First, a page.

The highly-anticipated season five of Pretty Little Liars is back and better than ever tonight (premiering 8/7c on ABC Family) and we can’t wait to see all the juicy drama that ensues in the world of Rosewood, especially between Spencer and Toby. Will they repair their rocky relationship?
One thing’s for sure, the smart and fierce Spencer Hastings, played by Troian Bellisario, is a badass. And the 28-year-old super-fit actress has documented her love for aerial workouts on Instagram. She makes the intense hour-long sessions look breezy (and incredibly breathtaking too!). But make no mistake, aerial is extremely hard and takes a very experienced athlete to accomplish it. We spoke to her powerhouse trainer Mark Wildman of Wildman Athletica for the details on her gravity defying routine.
Shape: Tell us about what a typical workout with Troian entails and how long you’ve been working together.
Mark Wildman (MW): We’ve been working together over two years now. It is entirely dependent on her shooting schedule, but if we are lucky we can sneak in two sessions a week. Her time is very limited so we need to engineer our training to be as efficient as possible. Her current focus is on aerial silks and, if time permits, full contact self-defense fight training. These are both total body, core intensive training strategies. Before she came to me, she had done the standard Hollywood fitness designed more to make people look pretty. I train to keep people alive and teach them a highly complex physical skill. We’re not trying to look like a badass; we’re trying to make you into one.
Shape: For those that aren’t familiar with an aerial workout, what does it involve?
MW: Aerial is a perfect form of strength endurance training that moves the body in every direction the human form can move in, based primarily on pulling actions. It involves various climbing techniques, inverts, and crocheting actions that improve shoulder traction and core strength, with the ultimate goal of developing complex aerial movements out of a plethora of tiny controlled movements.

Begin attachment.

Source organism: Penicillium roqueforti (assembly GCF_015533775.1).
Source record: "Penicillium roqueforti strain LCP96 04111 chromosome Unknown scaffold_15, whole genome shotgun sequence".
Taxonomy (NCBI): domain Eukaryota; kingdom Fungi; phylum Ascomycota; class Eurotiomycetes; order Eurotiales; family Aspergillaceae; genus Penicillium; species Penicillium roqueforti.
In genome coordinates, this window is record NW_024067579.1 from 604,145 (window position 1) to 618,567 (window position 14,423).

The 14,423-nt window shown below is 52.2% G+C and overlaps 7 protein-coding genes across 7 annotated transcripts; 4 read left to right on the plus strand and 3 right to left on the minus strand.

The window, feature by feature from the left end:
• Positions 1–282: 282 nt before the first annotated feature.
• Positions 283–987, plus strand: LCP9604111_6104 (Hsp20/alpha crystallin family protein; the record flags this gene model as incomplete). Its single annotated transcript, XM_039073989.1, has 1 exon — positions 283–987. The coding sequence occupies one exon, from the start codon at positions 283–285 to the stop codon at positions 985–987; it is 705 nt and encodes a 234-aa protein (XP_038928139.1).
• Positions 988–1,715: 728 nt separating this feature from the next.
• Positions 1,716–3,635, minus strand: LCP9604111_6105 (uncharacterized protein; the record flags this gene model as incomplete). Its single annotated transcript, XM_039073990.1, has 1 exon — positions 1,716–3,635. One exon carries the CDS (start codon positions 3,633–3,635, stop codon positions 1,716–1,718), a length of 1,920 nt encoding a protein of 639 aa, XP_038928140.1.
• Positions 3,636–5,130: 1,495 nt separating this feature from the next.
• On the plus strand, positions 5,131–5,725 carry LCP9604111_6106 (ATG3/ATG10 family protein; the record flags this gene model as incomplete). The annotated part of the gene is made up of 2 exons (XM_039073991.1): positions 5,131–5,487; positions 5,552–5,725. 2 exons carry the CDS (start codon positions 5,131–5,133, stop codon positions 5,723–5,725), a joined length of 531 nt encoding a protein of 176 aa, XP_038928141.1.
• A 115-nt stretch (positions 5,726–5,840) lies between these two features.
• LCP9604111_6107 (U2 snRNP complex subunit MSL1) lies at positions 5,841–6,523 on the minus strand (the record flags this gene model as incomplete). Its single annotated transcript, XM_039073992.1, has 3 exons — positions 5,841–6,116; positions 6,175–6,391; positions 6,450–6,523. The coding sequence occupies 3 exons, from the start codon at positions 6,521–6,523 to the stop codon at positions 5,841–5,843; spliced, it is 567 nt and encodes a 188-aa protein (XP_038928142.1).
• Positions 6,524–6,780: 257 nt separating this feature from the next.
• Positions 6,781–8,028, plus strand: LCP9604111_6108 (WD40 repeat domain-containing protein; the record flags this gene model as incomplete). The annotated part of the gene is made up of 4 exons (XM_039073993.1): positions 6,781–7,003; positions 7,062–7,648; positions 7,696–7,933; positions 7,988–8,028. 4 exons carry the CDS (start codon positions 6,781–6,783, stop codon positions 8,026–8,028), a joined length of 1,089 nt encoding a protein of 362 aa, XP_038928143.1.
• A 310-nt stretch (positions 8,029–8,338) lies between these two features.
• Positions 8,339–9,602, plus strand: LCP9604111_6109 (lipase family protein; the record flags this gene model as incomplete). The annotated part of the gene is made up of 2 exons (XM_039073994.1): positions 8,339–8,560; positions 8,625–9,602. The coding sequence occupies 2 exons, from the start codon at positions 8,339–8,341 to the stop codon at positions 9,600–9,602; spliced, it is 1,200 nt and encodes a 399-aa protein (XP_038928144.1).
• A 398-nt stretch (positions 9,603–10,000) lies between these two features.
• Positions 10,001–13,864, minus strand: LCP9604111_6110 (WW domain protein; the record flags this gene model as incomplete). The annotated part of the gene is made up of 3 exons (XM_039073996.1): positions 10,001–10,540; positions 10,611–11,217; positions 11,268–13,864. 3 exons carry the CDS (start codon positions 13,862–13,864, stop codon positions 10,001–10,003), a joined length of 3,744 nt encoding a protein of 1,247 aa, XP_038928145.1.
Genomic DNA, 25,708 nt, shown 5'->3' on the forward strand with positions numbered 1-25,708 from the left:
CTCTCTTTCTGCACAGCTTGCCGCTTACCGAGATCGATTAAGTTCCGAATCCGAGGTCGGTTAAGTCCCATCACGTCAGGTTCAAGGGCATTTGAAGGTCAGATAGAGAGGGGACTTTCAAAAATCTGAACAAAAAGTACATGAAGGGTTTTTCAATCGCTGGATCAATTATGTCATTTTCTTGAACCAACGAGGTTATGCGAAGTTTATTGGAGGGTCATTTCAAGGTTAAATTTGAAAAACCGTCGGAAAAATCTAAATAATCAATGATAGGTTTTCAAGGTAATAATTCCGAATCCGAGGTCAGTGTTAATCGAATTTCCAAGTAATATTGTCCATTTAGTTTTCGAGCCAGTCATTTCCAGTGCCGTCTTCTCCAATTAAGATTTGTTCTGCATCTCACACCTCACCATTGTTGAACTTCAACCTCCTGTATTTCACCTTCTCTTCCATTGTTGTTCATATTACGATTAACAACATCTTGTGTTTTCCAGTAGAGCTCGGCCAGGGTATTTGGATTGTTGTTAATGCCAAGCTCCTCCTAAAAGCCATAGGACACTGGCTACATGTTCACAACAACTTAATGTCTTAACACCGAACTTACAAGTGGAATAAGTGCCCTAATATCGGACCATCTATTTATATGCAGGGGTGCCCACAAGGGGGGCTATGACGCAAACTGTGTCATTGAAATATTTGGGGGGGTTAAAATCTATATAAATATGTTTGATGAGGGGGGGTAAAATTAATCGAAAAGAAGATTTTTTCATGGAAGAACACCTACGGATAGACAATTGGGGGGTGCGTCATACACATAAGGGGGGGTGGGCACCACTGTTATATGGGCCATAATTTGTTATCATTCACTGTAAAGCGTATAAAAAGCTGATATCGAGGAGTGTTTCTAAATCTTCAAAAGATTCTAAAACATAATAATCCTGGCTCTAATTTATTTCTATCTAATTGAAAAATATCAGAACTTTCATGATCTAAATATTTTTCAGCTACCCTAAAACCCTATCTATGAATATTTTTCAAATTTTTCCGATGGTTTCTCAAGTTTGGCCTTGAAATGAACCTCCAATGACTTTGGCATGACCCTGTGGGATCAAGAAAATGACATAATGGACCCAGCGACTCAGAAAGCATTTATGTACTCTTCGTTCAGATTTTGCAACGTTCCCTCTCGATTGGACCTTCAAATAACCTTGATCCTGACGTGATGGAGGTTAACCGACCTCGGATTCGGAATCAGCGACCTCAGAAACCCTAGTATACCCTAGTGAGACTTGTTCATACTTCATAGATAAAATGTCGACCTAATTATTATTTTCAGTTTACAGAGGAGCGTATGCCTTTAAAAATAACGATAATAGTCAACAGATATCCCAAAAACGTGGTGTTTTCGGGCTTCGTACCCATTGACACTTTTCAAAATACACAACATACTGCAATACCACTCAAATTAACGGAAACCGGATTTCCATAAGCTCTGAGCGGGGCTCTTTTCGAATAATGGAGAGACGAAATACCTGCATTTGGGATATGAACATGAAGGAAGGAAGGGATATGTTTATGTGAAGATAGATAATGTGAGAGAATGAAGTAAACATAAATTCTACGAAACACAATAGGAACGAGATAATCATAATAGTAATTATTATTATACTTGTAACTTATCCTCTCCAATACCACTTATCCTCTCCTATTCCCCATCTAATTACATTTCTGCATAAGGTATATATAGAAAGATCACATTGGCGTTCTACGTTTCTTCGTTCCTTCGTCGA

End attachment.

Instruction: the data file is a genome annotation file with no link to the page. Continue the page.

Shape: Aerial definitely doesn’t look easy, which is a testament to how incredibly fit Troian is! Just how challenging is it to master?
MW: Aerial is extremely challenging, even for many high level athletes. There are not a lot of training modalities or sports that develop the required specific grip strength and shoulder traction strength that aerial demands. Hanging from two chunks of fabric by your hands for several minutes at a time while moving your body through complex patterns is extremely demanding. To even be able to learn it, you need to be in very good shape.
Shape: What kind of training did you have to do initially to prepare Troian for aerial, especially to focus on her grip strength and shoulder traction strength?
MW: We initially used clubbells, which train the shoulder and grip to move in every direction under load to make sure we wouldn't damage her joints during the initial phase of aerial training. Her health had to be the primary concern, especially with her demanding shooting schedule. Kettlebell swings and deck squats provided additional hip and core strength to prepare her for rigorous climbing training, and BodyFlow allowed us to develop a movement language safely on the ground before we started putting her 20 feet in the air. It was three months of this training before we could even begin learning aerial.